Gold is rapidly becoming the last haven in a sea of uncertainty as worries rise about the ability of not only commercial banks, but even governments, to repay debts.
With few signs that the world’s worst economic crisis since the 1930s is close to bottoming out, wrung-out investors will keep on pumping money into gold-backed securities as insurance against financial Armageddon.
But like most insurance policies, investors hope it won’t pay off.
“Gold is an investment you hope you never make money on. If you do, it means other markets have lost,” said Stephen White, director at Sydney-based treasury advisory firm Noah’s Rule.
He added: “Cash is king and gold is cash in any currency. In the short term, gold will continue to appreciate but once stability returns be ready for a quick fall, possibly similar to those we have seen in other commodities.”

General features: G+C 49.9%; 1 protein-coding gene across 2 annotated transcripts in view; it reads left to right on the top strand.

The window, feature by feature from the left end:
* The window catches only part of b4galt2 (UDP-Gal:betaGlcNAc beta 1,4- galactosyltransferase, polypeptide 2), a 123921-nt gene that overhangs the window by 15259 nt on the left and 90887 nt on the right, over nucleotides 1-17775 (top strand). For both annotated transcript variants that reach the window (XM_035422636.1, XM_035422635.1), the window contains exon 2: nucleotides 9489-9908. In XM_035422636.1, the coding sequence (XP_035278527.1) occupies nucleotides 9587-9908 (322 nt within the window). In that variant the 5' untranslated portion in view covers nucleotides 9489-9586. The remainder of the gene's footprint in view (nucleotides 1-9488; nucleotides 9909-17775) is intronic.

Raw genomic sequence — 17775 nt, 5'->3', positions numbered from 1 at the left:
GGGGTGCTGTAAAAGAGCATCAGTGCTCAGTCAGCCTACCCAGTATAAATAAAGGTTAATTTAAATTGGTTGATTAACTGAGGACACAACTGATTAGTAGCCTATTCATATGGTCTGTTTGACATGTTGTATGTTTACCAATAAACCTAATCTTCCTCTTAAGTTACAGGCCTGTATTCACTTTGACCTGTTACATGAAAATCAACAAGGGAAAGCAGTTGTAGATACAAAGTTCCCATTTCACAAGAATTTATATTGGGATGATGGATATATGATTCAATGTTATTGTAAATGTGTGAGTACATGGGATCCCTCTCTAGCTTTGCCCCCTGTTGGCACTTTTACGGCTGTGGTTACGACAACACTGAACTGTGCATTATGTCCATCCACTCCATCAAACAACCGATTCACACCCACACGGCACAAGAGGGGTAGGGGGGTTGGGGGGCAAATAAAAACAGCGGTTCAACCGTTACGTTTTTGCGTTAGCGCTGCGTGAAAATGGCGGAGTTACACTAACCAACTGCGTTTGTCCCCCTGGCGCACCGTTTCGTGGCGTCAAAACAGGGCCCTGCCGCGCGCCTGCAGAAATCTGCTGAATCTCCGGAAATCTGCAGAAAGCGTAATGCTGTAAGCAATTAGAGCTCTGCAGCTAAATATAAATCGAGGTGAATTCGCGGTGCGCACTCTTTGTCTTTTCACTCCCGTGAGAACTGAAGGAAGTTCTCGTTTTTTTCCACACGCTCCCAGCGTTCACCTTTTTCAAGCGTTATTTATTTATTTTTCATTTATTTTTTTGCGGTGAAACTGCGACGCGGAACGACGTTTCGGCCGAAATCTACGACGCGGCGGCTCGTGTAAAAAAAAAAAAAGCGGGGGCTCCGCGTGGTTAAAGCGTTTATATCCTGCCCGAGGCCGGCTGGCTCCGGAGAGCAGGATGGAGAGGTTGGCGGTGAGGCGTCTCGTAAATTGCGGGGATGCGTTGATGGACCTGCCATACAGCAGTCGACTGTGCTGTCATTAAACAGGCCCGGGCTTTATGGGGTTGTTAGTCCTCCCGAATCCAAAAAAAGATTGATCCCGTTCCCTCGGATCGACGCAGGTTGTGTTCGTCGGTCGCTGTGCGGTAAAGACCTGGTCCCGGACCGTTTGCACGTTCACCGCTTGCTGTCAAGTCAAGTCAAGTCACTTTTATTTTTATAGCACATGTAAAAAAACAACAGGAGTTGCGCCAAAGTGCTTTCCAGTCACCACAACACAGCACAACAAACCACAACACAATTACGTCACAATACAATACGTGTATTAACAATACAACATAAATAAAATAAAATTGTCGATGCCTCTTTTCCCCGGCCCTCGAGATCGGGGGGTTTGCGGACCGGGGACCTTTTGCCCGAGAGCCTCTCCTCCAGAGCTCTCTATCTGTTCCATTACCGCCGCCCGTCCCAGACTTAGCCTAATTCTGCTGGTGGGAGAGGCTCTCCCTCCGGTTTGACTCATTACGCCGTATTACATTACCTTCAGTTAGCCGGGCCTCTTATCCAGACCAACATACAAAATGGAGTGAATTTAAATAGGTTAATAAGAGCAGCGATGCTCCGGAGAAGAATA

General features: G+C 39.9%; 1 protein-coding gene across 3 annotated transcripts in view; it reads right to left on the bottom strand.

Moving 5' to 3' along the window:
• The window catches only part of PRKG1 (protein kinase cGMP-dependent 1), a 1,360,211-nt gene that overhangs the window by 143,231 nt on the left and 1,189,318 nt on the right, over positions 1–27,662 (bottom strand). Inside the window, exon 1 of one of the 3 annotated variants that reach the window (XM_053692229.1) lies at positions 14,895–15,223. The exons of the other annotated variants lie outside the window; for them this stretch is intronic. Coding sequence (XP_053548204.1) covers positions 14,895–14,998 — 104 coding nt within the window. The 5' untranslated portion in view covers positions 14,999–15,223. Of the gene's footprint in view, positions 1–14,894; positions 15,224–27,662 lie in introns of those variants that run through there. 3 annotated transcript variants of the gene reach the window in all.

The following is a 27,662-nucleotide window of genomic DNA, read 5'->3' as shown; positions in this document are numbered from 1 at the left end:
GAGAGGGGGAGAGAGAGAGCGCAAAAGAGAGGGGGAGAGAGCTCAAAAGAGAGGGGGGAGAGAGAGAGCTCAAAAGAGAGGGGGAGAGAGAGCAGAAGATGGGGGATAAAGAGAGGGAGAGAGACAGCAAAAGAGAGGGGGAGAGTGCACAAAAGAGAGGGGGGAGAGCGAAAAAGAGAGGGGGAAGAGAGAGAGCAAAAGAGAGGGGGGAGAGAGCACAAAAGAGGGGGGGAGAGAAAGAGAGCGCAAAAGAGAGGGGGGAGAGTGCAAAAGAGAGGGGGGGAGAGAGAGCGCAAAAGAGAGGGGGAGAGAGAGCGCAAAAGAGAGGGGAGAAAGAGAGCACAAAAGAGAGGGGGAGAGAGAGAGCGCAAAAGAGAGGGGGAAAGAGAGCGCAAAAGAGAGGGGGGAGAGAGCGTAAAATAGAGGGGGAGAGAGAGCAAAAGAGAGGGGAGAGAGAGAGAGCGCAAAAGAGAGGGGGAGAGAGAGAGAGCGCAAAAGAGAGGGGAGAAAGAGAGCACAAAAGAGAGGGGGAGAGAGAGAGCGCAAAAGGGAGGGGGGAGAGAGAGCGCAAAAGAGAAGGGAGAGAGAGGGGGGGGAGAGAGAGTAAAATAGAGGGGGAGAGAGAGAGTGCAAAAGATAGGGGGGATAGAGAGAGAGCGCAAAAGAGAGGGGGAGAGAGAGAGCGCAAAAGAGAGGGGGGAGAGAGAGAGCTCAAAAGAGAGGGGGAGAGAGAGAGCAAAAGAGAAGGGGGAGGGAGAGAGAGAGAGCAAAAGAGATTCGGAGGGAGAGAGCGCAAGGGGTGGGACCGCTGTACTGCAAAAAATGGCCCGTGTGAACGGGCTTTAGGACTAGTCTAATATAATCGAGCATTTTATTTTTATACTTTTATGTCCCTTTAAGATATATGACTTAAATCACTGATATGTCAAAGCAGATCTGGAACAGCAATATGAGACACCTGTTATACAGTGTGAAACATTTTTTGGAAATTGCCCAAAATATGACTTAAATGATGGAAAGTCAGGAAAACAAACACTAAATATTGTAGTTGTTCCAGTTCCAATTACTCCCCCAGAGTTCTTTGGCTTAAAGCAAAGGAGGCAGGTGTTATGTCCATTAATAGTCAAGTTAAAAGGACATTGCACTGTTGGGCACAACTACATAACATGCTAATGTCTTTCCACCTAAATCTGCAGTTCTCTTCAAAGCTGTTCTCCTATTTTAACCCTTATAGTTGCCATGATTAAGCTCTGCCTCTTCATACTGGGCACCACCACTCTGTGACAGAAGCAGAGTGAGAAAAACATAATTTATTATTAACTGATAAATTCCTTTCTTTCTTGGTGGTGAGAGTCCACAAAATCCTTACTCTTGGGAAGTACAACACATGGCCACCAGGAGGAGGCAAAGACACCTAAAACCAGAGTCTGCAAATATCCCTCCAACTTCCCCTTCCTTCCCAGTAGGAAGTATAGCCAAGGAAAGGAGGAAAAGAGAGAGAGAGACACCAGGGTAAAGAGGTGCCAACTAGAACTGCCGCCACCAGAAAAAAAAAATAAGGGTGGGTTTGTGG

Gold’s gains are being powered by two forces — either of which could spell disaster for other more conventional assets classes. The first is the risk that the greenback may collapse under inflationary pressure from the weight of the trillions of dollars Washington is injecting into the economy.
The second is the risk of debt default in the eurozone as the European Central Bank keeps its more hawkish stance on monetary policy.
Alan Ruskin at RBS said the debate boiled down to two idealogies.